Cooking Up Adventure & Hosting an Off-Grid Dinner
Join professional chef Sarah Glover on the road and off the grid for fresh food and adventure with her Dometic powered cooler, camp kitchen essentials, and other tools of her trade.
Sarah’s no ordinary chef: Refusing to confine herself to the kitchen, she takes her cuisine outside and into nature, where she cooks freshly caught salmon over smoldering fires, forages local food, and dishes up startling delicious meals in nature-inspired presentations. For Sarah, the kitchen is wherever she wants it to be – and that’s usually beneath the open sky, surrounded by nature, and among friends.
Blending her love for food with her outdoor-minded upbringing in Tasmania, Sarah has taken her cooking to the world stage, and now splits her time between Australia and the US. She’s the author of Wild Adventure Cookbook, Wild Child, and the newly released Open Skies Cookbook, all of which are packed with drool-worthy adventure and culinary inspiration.
Whether she’s cooking around a bonfire on an Australian beach or over a grill in the Arizona desert, Sarah follows her intuition and leans into creativity to carve a culinary path that’s uniquely hers.
Breaking the culinary mold
Sarah’s not afraid to challenge conventions: While in culinary school, she became interested in the fire-cooking methods used by the restaurant she worked at. “But the chef, who was a male, didn't want me on the fire,” Sarah says. “He told me that I might ‘singe my hair.’”
She took the slight as a challenge, and taught herself to cook with fire. Soon she found herself cooking fish over a blazing bonfire for 150 people at her brother’s wedding. And now, fire is a signature element of her cuisine.
When Sarah authored her first cookbook, there was a tried-and-true formula in place: “At the time, no one was photographing cooking outside,” she says. “All the recipes were shot inside, in the studio, and they were all really pre-organized.”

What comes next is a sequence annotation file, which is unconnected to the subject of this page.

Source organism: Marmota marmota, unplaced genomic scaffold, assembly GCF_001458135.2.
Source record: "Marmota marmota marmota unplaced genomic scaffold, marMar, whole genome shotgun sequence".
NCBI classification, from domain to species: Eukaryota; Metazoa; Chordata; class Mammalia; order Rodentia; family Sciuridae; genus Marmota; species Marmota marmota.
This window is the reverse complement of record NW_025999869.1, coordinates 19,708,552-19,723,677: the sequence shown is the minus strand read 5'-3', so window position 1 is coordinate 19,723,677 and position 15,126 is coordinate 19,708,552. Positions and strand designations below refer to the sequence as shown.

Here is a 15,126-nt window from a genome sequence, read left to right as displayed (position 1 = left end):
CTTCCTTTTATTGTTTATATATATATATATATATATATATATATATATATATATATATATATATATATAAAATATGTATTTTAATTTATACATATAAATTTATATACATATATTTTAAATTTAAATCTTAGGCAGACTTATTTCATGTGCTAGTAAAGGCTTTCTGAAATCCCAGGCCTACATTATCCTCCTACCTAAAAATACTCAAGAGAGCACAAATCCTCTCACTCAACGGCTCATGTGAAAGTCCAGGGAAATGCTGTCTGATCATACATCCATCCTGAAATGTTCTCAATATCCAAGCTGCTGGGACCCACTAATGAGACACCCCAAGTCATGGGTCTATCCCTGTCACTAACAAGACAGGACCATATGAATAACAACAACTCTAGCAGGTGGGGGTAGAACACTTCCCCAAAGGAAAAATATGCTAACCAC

That wasn’t Sarah’s style. Instead, she and a photographer friend took to the beaches and backroads of Australia, where the meals she created took on the flavors of the landscapes where they camped and cooked. The result was a first-of-its-kind collection of recipes and photos that set the stage for future projects, including Open Skies Cookbook, which follows Sarah through the flavors and ruggedly beautiful landscapes of an American road trip.
Place and people: two critical ingredients
Drawing inspiration from the landscape and whatever is available locally, Sarah’s dishes can’t be separated from where she’s cooking. “For me, everything is experiential,” she says. “It’s about feeling out the mood and atmosphere of a place – and of course whatever is being harvested at that time is an integral part of the experience, too.”
While writing her first cookbook, Sarah didn’t begin with any recipes in mind. Instead, she hit the road and pulled together fresh produce and local forage along the way – and the recipes naturally emerged.
Sarah wants others to know they can make cooking their own, too: Her recipes are approachable and adaptable, underscoring her belief that cooking can be about trying new things, having fun, and being bold in the kitchen.
Just as Sarah absorbs creative energy from the place she’s in, she gets a lot from the people she’s cooking for, too.
“I love what they bring to the table—literally. Sometimes they’ll bring food, and sometimes it's just their laugh or their conversation. That becomes a part of the ingredient list, really. I enjoy cooking for myself, but it never tastes the same as when you have a group of people that you get to share the meal with, and break bread with. That's kind of the magic,” Sarah says.